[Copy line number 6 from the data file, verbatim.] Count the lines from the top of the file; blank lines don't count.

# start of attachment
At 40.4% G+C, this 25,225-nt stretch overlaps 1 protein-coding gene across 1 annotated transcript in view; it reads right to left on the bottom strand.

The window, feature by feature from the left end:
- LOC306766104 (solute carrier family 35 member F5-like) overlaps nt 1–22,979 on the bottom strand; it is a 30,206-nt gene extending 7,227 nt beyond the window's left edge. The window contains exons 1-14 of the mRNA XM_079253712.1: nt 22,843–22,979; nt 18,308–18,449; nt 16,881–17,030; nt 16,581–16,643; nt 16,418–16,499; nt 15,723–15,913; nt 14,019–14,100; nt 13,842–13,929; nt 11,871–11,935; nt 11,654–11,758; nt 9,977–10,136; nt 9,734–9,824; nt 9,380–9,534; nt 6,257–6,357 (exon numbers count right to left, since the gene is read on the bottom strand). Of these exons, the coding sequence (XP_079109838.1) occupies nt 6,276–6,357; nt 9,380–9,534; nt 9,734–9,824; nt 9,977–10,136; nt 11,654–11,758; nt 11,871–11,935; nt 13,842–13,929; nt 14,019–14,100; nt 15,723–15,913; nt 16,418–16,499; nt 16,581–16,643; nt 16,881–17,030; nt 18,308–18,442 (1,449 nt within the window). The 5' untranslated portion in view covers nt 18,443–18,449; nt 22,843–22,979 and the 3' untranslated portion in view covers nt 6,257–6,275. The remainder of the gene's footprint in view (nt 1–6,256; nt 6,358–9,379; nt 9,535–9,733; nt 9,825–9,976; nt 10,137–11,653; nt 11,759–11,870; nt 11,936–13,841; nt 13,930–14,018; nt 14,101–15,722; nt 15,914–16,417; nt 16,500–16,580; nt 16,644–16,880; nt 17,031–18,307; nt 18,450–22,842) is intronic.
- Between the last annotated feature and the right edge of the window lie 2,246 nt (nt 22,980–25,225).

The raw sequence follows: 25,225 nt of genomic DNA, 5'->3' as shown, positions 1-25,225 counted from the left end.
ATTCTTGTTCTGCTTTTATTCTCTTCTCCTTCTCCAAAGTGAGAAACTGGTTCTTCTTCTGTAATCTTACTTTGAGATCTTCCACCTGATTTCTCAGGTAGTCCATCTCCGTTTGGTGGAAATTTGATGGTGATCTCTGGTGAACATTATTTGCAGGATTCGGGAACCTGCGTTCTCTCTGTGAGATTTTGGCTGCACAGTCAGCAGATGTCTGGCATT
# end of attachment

ATTCTTGTTCTGCTTTTATTCTCTTCTCCTTCTCCAAAGTGAGAAACTGGTTCTTCTTCTGTAATCTTACTTTGAGATCTTCCACCTGATTTCTCAGGTAGTCCATCTCCGTTTGGTGGAAATTTGATGGTGATCTCTGGTGAACATTATTTGCAGGATTCGGGAACCTGCGTTCTCTCTGTGAGATTTTGGCTGCACAGTCAGCAGATGTCTGGCATT